"We want to move away from a linear economy, where we use stuff and then chuck it in a hole in the ground, to a circular economy, where we keep things in use."
In 2017, an official audit of Dunedin’s rubbish bag contents found 11% of domestic rubbish could be recycled. The Weekend Mix’s random rubbish sampling suggests 15%.
Both of those figures only represent what is currently accepted for recycling. They do not take into account the non-recyclable plastic and non-recyclable paper and card resources we take, make and waste — 58%, by volume, of what was in those two rubbish bags.
Another argument for eliminating landfills is the environmental damage they can cause.
Fiona Clements says addressing that needs to begin with eliminating the word "landfill" so that we can see what we are doing to the earth and to ourselves.
"It’s actually Papatuanuku [Earth Mother] and that is what we should be referring to it as, because that is literally where it is going," Clements, founder of Res.Awesome resource recovery network, says.
The most significant, potential, harmful environmental products of landfills are leachate and greenhouse gases.
Leachate — rainwater filtering through decomposing waste into the surrounding environment — can contaminate waterways and aquifers and kill animals.
The possibility of leachate in Otokia Creek, which has its source on Smooth Hill, has been cited by opponents of the proposed landfill.
On that point, Wilson says landfill technology and design has come a long way during the past 20 years. A class 1 landfill would probably be built with a plastic lining on a clay base and would include a leachate collection system.
In theory it would prevent contamination, but in practice that would be hard to guarantee, particularly beyond the half century life of the landfill, he says.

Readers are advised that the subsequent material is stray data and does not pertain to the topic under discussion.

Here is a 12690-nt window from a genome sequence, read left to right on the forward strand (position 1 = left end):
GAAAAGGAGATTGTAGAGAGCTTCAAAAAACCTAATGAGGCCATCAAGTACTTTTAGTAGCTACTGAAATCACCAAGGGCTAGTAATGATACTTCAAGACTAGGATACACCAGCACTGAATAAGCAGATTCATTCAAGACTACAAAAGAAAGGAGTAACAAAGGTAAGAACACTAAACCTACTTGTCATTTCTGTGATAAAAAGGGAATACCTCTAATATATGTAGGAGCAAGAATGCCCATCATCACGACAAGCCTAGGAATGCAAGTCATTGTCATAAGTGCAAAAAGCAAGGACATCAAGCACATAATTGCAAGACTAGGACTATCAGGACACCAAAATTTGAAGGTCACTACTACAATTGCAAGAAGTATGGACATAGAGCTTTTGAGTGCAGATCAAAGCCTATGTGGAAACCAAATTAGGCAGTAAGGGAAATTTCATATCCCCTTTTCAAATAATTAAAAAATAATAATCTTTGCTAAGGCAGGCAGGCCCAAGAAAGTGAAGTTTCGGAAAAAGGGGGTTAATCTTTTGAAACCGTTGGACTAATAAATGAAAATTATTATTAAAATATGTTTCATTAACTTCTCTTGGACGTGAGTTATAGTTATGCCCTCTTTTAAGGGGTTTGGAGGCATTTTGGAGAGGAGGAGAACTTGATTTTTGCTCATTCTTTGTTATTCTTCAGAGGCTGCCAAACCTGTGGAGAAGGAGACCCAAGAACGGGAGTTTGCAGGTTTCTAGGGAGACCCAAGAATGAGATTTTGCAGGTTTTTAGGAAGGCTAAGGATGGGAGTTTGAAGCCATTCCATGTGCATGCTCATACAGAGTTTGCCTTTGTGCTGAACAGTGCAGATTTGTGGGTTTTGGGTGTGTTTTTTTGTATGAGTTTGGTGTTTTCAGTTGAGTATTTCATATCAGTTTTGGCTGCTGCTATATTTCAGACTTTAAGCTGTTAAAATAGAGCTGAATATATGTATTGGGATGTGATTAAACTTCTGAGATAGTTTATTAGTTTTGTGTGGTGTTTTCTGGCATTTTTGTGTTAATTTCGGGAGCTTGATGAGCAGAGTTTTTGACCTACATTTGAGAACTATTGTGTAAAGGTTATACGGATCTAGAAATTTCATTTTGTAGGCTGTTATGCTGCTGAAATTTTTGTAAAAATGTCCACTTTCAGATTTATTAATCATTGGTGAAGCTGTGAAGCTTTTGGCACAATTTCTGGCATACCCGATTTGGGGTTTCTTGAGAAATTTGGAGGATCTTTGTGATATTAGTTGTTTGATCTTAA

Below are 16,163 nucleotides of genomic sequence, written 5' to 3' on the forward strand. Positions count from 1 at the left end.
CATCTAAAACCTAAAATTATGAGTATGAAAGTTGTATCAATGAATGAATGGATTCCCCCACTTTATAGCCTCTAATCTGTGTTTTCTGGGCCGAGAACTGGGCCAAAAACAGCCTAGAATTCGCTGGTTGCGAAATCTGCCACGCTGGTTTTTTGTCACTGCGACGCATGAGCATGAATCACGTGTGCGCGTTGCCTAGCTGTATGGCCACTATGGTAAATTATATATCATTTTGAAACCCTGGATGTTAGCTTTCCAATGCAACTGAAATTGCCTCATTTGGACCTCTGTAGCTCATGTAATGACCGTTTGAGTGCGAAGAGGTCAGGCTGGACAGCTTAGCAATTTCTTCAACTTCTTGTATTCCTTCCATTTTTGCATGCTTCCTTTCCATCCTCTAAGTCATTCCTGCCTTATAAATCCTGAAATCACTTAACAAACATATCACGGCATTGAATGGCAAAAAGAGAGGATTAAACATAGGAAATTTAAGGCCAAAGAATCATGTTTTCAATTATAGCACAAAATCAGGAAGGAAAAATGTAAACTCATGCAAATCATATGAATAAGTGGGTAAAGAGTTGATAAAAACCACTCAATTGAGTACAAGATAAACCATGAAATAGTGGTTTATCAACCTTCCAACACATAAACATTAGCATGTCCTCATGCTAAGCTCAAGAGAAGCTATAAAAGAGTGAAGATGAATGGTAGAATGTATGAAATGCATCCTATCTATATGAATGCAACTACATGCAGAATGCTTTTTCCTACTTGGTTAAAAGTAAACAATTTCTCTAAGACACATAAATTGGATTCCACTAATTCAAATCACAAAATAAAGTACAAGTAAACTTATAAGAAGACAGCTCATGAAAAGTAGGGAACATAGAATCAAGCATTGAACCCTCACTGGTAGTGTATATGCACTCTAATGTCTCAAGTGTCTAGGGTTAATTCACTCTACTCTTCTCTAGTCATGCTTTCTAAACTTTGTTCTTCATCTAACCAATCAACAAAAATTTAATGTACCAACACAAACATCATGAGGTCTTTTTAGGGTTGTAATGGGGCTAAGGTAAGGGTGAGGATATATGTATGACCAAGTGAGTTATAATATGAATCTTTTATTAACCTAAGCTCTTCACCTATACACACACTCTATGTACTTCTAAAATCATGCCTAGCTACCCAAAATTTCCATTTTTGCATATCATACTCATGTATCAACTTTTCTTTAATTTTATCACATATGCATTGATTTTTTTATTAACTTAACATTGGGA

The other nasty is greenhouse gases. Organic material such as lawn and hedge clippings and food waste break down in landfill anaerobically, without oxygen. This produces methane, a greenhouse gas that absorbs the sun’s rays to heat the planet.
The council estimates those putrescible materials make up 26% of what goes to landfill. The Mix’s domestic rubbish bag sample included 18% food waste by volume, and 50% by weight.
Landfill gas is estimated to contribute 5% of New Zealand’s greenhouse gas emissions.
Does Dunedin need a new landfill? The amount of waste we produce says "yes", the planetary degradation says "no". What alternatives are there? The obvious first step is to divert most of what is currently going to landfill. A second possibility is sending what cannot be reused or recycled to already existing regional landfills in Southland or Canterbury. But it appears local and central government have left it too late for us to do either quickly enough. A large Dunedin landfill will likely be the result.
But not because there aren’t alternatives.
The population of Waikato surf town Raglan swells sixfold to about 40,000 each summer. Despite that challenge, year-round the community diverts almost 80% of its waste from landfill.
The community-based group is contracted by Waikato District Council to manage the township’s waste. It does that through kerbside recycling, including food waste which it composts; prepaid rubbish bags, made of its own recycled plastic; street bins; and, a resource recovery centre, which has a shop as well as wood and metal yards. The 20% of waste that cannot be reused or recycled goes to the Hampton Downs regional landfill, which takes waste from South Auckland, Waikato, Coromandel and Bay of Plenty.
"When we first began, zero waste was just a philosophical idea," Thorpe says.
"But now here we are sitting on almost 80% using very simple methods."
Other much bigger centres are also picking up on similar approaches, he says. Auckland, for example, after many years of frustration at not achieving waste reduction goals, is making good progress by setting up what will become a citywide network of community resource recovery centres.
Thorpe believes Raglan’s goal of dealing with its remaining 20% of waste will be given a big boost by future initiatives announced by the Government during the past six months. Initiatives such as increasing landfill levies to better reflect actual cost; collecting more comprehensive waste data; recommending standardising kerbside recycling throughout the country, including separate food waste collection; a container deposit-refund scheme; and classifying six products — plastic packaging, tyres, electronic waste, farm plastics, agri-chemicals and refrigerants — priority products for which manufacturers and retailers will have to develop stewardship programmes.